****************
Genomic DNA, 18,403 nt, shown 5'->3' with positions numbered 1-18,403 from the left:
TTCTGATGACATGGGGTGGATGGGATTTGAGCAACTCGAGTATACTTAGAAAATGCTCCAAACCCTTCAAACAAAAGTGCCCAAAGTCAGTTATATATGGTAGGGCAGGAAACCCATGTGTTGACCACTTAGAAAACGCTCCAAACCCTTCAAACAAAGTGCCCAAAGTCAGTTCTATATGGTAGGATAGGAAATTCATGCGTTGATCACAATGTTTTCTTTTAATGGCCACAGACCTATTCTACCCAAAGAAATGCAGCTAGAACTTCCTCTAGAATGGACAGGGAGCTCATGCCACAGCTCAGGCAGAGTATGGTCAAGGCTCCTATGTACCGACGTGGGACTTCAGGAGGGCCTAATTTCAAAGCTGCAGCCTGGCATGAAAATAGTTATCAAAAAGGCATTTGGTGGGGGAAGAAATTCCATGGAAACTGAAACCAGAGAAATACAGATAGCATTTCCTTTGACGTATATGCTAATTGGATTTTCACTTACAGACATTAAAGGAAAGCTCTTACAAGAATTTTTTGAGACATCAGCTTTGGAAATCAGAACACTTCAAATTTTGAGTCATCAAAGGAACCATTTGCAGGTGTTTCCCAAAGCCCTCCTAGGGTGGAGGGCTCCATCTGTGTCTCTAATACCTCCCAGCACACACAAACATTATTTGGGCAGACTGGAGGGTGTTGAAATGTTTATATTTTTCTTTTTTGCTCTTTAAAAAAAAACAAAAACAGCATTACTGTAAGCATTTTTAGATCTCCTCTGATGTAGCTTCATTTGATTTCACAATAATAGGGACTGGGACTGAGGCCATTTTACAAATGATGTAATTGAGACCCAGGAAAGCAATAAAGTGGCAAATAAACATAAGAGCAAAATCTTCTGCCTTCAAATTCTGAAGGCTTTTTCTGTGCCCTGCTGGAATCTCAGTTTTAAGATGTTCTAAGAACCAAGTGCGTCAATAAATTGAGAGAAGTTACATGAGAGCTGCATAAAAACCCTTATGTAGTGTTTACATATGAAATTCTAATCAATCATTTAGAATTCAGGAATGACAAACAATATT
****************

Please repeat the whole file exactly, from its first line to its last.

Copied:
Genomic DNA, 18,403 nt, shown 5'->3' with positions numbered 1-18,403 from the left:
TTCTGATGACATGGGGTGGATGGGATTTGAGCAACTCGAGTATACTTAGAAAATGCTCCAAACCCTTCAAACAAAAGTGCCCAAAGTCAGTTATATATGGTAGGGCAGGAAACCCATGTGTTGACCACTTAGAAAACGCTCCAAACCCTTCAAACAAAGTGCCCAAAGTCAGTTCTATATGGTAGGATAGGAAATTCATGCGTTGATCACAATGTTTTCTTTTAATGGCCACAGACCTATTCTACCCAAAGAAATGCAGCTAGAACTTCCTCTAGAATGGACAGGGAGCTCATGCCACAGCTCAGGCAGAGTATGGTCAAGGCTCCTATGTACCGACGTGGGACTTCAGGAGGGCCTAATTTCAAAGCTGCAGCCTGGCATGAAAATAGTTATCAAAAAGGCATTTGGTGGGGGAAGAAATTCCATGGAAACTGAAACCAGAGAAATACAGATAGCATTTCCTTTGACGTATATGCTAATTGGATTTTCACTTACAGACATTAAAGGAAAGCTCTTACAAGAATTTTTTGAGACATCAGCTTTGGAAATCAGAACACTTCAAATTTTGAGTCATCAAAGGAACCATTTGCAGGTGTTTCCCAAAGCCCTCCTAGGGTGGAGGGCTCCATCTGTGTCTCTAATACCTCCCAGCACACACAAACATTATTTGGGCAGACTGGAGGGTGTTGAAATGTTTATATTTTTCTTTTTTGCTCTTTAAAAAAAAACAAAAACAGCATTACTGTAAGCATTTTTAGATCTCCTCTGATGTAGCTTCATTTGATTTCACAATAATAGGGACTGGGACTGAGGCCATTTTACAAATGATGTAATTGAGACCCAGGAAAGCAATAAAGTGGCAAATAAACATAAGAGCAAAATCTTCTGCCTTCAAATTCTGAAGGCTTTTTCTGTGCCCTGCTGGAATCTCAGTTTTAAGATGTTCTAAGAACCAAGTGCGTCAATAAATTGAGAGAAGTTACATGAGAGCTGCATAAAAACCCTTATGTAGTGTTTACATATGAAATTCTAATCAATCATTTAGAATTCAGGAATGACAAACAATATT